Folks tend to forget that players coming into Ann Arbor to strap on a winged helmet aren't Supermen, their physical giftedness aside. They're by no means perfect, or even fully mature. They're 17- and 18-year-old kids, who have a lot of growing up to do.
One of the most incredibly amazing parts of covering Michigan football for a long time involves watching them do so - especially when they go above and beyond all expectation.
Brian Griese, Steve Hutchinson and Charles Woodson all fall into that category. Not because Griese beat the odds by leading Michigan to a national championship and then went on to an NFL career. Not because Hutchinson and Woodson became Pro Bowl talents at the next stage, two of the best Michigan ever sent to the highest level of football.
Not at all. All three of them are doing something that means more than every football game ever played, times one billion. And they know it.
That trio was at it again last weekend, hosting the Griese/Hutchinson/Woodson Champions For Children's Hearts Weekend at Michigan. Since Griese and Hutchinson first began hosting a golf tournament to benefit C.S. Mott Children's Hospital in 2007, the effort (which Woodson later joined) has raised more than $5 million for the cause.
Griese, Hutchinson and Woodson - as well as hundreds of other Wolverines down through the years - learned early on what it means to give and not just take, as a celebrated athlete. Thursday nights in Ann Arbor became a special time. A crew of athletes headed up to Mott to sit with heartbreakingly ill children, generating awe and providing smiles through tear-soaked times.
Rarely did they come away without both tears and smiles of their own. Every single one of them met face to face with little heroes taking on challenges bigger than two-a-days, rehabbing an ACL tear, or beating Ohio State.
Perspective. Maturity. Real-life lessons.
All of those beckoned at Mott, and some of them took.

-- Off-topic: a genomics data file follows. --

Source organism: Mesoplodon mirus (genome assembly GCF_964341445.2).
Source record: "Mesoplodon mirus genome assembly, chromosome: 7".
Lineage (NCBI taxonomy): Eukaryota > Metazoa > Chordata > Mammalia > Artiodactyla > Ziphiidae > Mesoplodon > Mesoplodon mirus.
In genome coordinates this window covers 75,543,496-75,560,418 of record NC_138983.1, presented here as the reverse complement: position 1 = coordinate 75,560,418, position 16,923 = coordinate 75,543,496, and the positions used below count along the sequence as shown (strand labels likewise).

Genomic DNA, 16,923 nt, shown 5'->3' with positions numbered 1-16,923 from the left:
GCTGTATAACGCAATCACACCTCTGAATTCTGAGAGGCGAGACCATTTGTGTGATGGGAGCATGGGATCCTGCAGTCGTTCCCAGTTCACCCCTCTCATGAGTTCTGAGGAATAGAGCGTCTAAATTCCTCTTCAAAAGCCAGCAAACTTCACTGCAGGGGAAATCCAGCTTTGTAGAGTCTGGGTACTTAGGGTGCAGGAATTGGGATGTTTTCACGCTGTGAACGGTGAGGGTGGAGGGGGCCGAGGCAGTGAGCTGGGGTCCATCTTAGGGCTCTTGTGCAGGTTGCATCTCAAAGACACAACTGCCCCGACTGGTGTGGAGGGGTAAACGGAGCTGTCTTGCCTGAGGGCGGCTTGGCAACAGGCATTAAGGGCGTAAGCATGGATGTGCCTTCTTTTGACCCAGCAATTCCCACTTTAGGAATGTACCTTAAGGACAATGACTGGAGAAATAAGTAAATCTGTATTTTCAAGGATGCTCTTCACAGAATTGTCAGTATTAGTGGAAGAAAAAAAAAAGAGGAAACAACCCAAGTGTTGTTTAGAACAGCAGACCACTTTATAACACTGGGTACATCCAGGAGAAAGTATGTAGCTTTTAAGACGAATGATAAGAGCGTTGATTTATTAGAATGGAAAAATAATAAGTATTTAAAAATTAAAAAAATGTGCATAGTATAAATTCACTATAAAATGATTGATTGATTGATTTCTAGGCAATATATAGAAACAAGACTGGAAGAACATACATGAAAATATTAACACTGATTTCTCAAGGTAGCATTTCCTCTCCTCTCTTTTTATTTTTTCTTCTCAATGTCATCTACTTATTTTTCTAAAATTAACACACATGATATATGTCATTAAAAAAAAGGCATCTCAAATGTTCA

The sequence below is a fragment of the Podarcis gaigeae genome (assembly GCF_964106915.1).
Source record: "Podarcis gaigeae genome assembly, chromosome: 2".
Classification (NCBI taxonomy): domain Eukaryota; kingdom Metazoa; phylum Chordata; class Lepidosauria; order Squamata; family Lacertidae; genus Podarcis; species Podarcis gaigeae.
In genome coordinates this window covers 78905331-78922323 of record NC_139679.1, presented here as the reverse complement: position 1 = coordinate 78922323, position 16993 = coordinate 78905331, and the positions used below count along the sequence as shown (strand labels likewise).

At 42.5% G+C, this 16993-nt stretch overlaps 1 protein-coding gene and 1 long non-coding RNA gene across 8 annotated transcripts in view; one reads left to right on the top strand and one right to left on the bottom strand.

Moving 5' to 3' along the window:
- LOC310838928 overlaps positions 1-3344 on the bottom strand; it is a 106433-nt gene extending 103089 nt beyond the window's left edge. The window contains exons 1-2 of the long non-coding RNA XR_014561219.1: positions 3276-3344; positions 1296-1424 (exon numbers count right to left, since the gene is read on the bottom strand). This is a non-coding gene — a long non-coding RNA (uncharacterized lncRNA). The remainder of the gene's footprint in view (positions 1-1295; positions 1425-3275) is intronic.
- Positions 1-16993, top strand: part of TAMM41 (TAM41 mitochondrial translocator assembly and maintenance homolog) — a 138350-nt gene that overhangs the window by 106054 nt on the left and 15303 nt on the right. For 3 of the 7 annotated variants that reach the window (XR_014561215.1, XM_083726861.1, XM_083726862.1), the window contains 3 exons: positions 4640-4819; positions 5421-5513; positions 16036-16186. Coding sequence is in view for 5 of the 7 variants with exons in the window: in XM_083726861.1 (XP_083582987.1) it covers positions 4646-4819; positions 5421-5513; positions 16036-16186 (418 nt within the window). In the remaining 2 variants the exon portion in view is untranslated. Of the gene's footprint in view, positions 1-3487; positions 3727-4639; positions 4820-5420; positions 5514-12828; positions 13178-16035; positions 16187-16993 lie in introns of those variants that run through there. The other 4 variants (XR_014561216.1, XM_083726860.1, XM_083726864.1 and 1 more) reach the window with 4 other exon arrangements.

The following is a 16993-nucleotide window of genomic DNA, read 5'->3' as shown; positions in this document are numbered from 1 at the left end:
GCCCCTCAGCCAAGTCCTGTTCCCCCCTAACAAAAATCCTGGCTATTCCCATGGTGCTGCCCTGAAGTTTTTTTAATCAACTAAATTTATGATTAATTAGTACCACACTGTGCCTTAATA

Woodson told AnnArbor.com a few years back: "The few times I've been in a hospital like Mott, I think it chips away at you a little bit. And it finally got through to me, you know?"
Woodson delivered the comment in conjunction with providing $2 million of his own funds for Mott.
That's where the winged helmet meets real-life agony head on. Griese, Hutchinson and Woodson could have done their time at the hospital, felt good about themselves, and moved on.
But they didn't.
Something stirred inside of them. Something got ahold of them more deeply than a national championship, more strikingly than a trip to the Super Bowl.
Something … or someone, like Faith Falzon.
Little Faith was all smiles at Michigan's Night Of Champions dinner/auction at the Glick Field House last Saturday night. She came up on stage with Woodson, bounced around among the dozens of former Wolverines on hand, and even received an Olympic-style medal for her courage.
But it hasn't been all smiles for the Dexter, Mich., child with the beautiful countenance. She has no function in her colon and rectum, and thus has great difficulty absorbing fluids and the nutrients she requires. U-M doctors recently removed a section of her colon.
Doctors are still searching for a cure. Michigan players and coaches -- along with a special friend on Saturday night - are trying their best to help clear the way.